NASHVILLE, Tenn. (WKRN) – On Wednesday, a special meeting was held inside Nashville’s Historic Courthouse. The focus was on the long-debated regulation of Entertainment Transportation Vehicles.
“Really, what we’re asking is that the folks that have a permit to operate their transportainment that they follow the regulations that are established. If they turn the noise down and we didn’t have these complaints, we probably would not be in this position and this conversation, but they’re not doing that,” said Diana Alarcon, the director of the Nashville Department of Transportation (NDOT).
A new bill would put more regulations on these “party buses.” For months, the argument in favor of the vehicles has pointed to the number of tourists who travel to Music City to ride them, with it bringing in an increase in money flowing into the city.
However, there are those who are hoping city leaders will officially pump the brakes on some of the vehicles.
“I urge you to support this bill for all those who live and work in Nashville. Over the past nearly two years, I’ve attended various Metro government meetings where I’ve heard countless times that party vehicles don’t belong in neighborhoods,” said Jim Schmitz with Safe Fun Nashville.
During Wednesday’s meeting, owners and stakeholders around the downtown area had the chance to give their opinions.
“I am consistently every week, after a weekend and beginning on a Wednesday, I hate to say night, especially if the weather’s good through Sunday, I’m walking into a hub report of close to 75-100, if not more complaints and a majority of them are about noise. I would say about 90 percent of them are about noise,” said Alacron.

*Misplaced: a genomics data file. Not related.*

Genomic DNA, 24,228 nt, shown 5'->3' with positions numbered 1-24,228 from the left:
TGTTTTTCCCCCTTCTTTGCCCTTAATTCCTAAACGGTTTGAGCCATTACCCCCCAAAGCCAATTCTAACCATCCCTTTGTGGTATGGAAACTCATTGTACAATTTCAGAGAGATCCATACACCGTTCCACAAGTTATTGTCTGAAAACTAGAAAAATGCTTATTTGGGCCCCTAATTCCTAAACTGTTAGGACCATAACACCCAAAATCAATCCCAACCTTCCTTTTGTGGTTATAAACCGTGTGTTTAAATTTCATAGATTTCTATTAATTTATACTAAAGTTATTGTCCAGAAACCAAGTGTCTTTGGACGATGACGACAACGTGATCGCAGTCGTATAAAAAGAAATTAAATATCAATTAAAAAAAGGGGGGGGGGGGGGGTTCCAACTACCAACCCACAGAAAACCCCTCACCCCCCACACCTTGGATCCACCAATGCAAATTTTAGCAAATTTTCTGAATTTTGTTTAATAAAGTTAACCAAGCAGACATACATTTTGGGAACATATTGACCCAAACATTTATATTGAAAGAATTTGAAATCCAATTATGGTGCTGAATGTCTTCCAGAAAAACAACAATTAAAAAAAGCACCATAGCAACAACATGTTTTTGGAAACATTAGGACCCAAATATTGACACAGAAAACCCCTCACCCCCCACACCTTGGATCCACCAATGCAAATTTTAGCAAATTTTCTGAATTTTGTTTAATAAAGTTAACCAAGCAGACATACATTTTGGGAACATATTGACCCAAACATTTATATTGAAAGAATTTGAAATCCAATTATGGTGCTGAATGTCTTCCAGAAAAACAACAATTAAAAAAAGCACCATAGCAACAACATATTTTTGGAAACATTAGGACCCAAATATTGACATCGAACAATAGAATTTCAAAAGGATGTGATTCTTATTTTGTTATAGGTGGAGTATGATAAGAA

Some clarification came from Alacron on whether or not permits that have already been issued could possibly be taken away.
“It gives the TLC the authority to regulate the number of vehicles, to drop the number of vehicles, and to establish the criteria by which they will use to guide that decision?” asked Metro Council member Russ Pulley.
“Right now they cannot reduce the number of permits. Once they give a permit out, they have to renew it annually. This is giving them the ability and the authority to consider it. So, if they do have someone who is consistently a violator of noise and they are continually doing it, it would allow them to be up for consideration,” answered Alacron.
However, owners and operators argue the proposed regulation is unfair.
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“Someone talked a minute ago about noise in The Gulch. Half of those complaints are coming from vehicles that don’t even have permits with the city of Nashville, so we as operators are being lumped into non-permitted operators,” said Michael Winter, owner of Nashville Tractor.
Similar stories were heard from those like Chris Sizemore, who said, “If our company is reduced anymore, I have no idea what the future holds for me and my employees. This is a drastic change that will hurt more than it will help.”
No vote was made during the special meeting, but the committee plans on giving its recommendations in June.